Want to keep a great relationship with your residents? Over-communicate. Nobody likes being left in the dark about where/when to submit rental payments, how to sign their lease, and all of the other intricacies involved in renting a home. Over communicating with your residents leaves little room for error and avoids a lot of frustration from both parties. You may even find that communication with your resident is less than expected when all of your expectations are clearly laid out.
Create a reusable packet that can be emailed to your applicants and residents. Break down everything on how to complete an application, sign the lease, submit maintenance requests, submit payments, and everything else involved. Your tenants will be able to refer back to this at any point!
3. Keep Your Word
It goes without saying that keeping your word is the most important aspect of building a great resident/landlord relationship. While you may provide amazing homes and have always considered yourself a great landlord, remember that not everyone is like this. Every renter at some point in the past has had their share of terrible experiences and unkept promises.
Want to sour your relationship quick? Don’t do the thing you said you would. It happens all the time, especially with maintenance-related items. If you commit to providing repairs in a time frame, try your best to do so. If things happen to shift beyond your personal expectations over-communicate that change with your residents immediately.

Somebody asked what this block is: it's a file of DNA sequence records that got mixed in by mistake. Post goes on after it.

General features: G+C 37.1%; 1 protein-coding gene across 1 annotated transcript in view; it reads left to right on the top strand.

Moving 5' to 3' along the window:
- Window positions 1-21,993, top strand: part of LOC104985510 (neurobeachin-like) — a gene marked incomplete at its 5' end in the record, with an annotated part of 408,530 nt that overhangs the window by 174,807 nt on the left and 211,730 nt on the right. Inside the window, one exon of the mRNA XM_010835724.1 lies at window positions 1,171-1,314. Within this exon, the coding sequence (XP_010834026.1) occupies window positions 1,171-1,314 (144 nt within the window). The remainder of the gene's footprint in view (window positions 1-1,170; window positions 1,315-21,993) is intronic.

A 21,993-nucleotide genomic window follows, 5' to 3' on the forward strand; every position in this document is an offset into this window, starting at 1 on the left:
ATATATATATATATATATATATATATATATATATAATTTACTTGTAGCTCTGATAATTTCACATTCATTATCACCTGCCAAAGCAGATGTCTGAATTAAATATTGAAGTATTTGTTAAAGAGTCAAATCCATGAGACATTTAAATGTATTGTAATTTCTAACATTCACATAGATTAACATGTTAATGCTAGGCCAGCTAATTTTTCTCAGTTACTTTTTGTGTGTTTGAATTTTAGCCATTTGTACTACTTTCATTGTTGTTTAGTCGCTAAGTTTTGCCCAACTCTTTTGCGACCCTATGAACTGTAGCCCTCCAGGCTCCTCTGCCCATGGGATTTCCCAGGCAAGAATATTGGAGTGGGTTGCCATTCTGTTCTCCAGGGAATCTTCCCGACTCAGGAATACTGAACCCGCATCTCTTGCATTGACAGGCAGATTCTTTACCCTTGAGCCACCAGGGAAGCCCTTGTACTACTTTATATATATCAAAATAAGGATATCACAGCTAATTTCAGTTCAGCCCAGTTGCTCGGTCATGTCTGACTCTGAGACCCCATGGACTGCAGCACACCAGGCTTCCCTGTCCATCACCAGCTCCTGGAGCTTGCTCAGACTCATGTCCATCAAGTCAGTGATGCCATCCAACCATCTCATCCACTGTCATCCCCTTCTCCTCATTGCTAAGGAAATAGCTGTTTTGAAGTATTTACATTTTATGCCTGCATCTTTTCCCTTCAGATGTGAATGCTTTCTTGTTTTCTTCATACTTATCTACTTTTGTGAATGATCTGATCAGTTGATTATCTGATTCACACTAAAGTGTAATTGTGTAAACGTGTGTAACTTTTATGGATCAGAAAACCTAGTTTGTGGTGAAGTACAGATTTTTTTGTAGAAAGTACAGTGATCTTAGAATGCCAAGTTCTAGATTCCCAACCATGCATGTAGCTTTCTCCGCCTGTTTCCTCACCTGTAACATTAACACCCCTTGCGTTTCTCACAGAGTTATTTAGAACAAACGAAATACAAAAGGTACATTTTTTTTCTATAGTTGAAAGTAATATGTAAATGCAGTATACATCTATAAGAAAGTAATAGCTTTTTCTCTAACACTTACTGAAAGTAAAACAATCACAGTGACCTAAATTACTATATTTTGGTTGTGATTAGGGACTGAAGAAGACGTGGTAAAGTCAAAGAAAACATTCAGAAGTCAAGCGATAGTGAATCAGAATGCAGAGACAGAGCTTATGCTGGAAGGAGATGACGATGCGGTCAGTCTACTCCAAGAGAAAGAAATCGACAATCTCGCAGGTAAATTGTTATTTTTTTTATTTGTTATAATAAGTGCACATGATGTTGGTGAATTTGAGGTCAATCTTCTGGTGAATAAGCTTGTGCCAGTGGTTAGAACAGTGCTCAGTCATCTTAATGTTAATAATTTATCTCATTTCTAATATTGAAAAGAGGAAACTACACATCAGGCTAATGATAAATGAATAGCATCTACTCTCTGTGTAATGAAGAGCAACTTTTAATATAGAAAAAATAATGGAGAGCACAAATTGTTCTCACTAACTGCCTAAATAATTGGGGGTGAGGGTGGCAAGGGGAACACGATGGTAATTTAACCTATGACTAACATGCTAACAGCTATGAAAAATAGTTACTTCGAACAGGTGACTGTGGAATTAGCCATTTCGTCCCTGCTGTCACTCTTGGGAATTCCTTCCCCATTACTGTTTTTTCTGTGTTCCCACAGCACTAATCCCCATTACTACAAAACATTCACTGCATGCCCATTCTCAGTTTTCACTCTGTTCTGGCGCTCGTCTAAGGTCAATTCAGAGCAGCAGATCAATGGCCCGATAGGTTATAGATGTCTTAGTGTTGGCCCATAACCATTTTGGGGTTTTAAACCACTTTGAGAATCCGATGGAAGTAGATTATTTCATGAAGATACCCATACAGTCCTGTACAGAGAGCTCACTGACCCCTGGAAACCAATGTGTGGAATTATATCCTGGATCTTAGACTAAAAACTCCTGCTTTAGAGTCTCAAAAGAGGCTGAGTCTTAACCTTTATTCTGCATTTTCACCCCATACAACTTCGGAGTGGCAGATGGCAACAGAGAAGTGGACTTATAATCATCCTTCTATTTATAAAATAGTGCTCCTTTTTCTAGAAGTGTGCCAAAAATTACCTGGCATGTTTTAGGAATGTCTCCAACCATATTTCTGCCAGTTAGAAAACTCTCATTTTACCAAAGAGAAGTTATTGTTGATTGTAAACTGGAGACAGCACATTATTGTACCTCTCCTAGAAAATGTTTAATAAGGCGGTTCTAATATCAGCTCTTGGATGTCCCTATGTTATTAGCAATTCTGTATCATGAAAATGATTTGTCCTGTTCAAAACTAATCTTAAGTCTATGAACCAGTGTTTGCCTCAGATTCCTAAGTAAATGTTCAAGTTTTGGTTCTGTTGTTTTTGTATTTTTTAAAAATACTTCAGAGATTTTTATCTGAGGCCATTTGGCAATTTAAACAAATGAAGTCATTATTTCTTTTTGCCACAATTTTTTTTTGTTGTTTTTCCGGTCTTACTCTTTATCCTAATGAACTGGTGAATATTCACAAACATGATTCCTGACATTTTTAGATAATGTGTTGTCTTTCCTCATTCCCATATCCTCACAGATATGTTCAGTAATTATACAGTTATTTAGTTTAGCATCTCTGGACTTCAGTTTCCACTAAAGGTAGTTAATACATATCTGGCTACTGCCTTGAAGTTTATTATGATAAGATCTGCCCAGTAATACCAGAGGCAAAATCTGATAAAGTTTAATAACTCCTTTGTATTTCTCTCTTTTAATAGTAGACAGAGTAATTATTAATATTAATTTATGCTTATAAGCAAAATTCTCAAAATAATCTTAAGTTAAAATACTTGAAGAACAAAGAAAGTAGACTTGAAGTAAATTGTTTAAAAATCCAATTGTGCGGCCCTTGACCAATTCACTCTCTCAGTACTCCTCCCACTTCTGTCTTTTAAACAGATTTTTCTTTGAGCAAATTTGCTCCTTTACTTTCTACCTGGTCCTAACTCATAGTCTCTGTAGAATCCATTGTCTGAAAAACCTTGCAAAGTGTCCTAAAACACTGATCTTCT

Keeping your word is also beneficial to you as a landlord. While nobody likes to face the ugly sides of property management, if you lay down the groundwork with your residents about your expectations and the consequences of not meeting them then you’re far more likely to have a great relationship with everyone being on the same page. For example: If you say that you will file for eviction on the 16th of the month for nonpayment and you end up not doing that in your promised time frame, you can bet your bottom dollar your resident will remember that. Paying rent on time now means very little now that you haven’t kept your word.
For important matters like maintenance and rent payments, always have communication in writing. This keeps both you and your resident accountable!
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4. Ignoring Maintenance